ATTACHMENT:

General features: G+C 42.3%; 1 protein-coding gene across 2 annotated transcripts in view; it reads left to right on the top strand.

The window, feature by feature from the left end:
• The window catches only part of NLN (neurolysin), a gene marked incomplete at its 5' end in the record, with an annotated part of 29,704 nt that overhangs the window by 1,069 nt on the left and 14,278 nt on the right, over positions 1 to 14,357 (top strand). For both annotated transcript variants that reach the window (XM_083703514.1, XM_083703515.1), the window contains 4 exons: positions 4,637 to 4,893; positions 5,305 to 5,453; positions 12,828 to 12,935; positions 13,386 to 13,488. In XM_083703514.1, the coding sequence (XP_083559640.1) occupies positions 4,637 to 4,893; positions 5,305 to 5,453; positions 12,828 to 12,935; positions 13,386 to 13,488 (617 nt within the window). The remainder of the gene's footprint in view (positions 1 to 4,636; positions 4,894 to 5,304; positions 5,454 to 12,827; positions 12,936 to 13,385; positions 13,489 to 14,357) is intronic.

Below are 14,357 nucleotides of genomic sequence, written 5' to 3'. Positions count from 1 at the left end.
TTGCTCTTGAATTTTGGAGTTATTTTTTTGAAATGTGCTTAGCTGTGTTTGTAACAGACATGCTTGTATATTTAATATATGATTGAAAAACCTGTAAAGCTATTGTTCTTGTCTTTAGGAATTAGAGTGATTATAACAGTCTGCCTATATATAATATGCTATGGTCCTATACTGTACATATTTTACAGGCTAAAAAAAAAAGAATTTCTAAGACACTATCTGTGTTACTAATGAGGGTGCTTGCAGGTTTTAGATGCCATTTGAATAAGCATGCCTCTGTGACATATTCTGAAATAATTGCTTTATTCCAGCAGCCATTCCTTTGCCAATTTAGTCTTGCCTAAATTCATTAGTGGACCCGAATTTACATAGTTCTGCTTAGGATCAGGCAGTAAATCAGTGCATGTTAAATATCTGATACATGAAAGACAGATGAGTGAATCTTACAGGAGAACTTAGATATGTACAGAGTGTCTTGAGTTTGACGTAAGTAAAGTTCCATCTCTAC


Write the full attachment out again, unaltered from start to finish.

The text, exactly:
General features: G+C 42.3%; 1 protein-coding gene across 2 annotated transcripts in view; it reads left to right on the top strand.

The window, feature by feature from the left end:
• The window catches only part of NLN (neurolysin), a gene marked incomplete at its 5' end in the record, with an annotated part of 29,704 nt that overhangs the window by 1,069 nt on the left and 14,278 nt on the right, over positions 1 to 14,357 (top strand). For both annotated transcript variants that reach the window (XM_083703514.1, XM_083703515.1), the window contains 4 exons: positions 4,637 to 4,893; positions 5,305 to 5,453; positions 12,828 to 12,935; positions 13,386 to 13,488. In XM_083703514.1, the coding sequence (XP_083559640.1) occupies positions 4,637 to 4,893; positions 5,305 to 5,453; positions 12,828 to 12,935; positions 13,386 to 13,488 (617 nt within the window). The remainder of the gene's footprint in view (positions 1 to 4,636; positions 4,894 to 5,304; positions 5,454 to 12,827; positions 12,936 to 13,385; positions 13,489 to 14,357) is intronic.

Below are 14,357 nucleotides of genomic sequence, written 5' to 3'. Positions count from 1 at the left end.
TTGCTCTTGAATTTTGGAGTTATTTTTTTGAAATGTGCTTAGCTGTGTTTGTAACAGACATGCTTGTATATTTAATATATGATTGAAAAACCTGTAAAGCTATTGTTCTTGTCTTTAGGAATTAGAGTGATTATAACAGTCTGCCTATATATAATATGCTATGGTCCTATACTGTACATATTTTACAGGCTAAAAAAAAAAGAATTTCTAAGACACTATCTGTGTTACTAATGAGGGTGCTTGCAGGTTTTAGATGCCATTTGAATAAGCATGCCTCTGTGACATATTCTGAAATAATTGCTTTATTCCAGCAGCCATTCCTTTGCCAATTTAGTCTTGCCTAAATTCATTAGTGGACCCGAATTTACATAGTTCTGCTTAGGATCAGGCAGTAAATCAGTGCATGTTAAATATCTGATACATGAAAGACAGATGAGTGAATCTTACAGGAGAACTTAGATATGTACAGAGTGTCTTGAGTTTGACGTAAGTAAAGTTCCATCTCTAC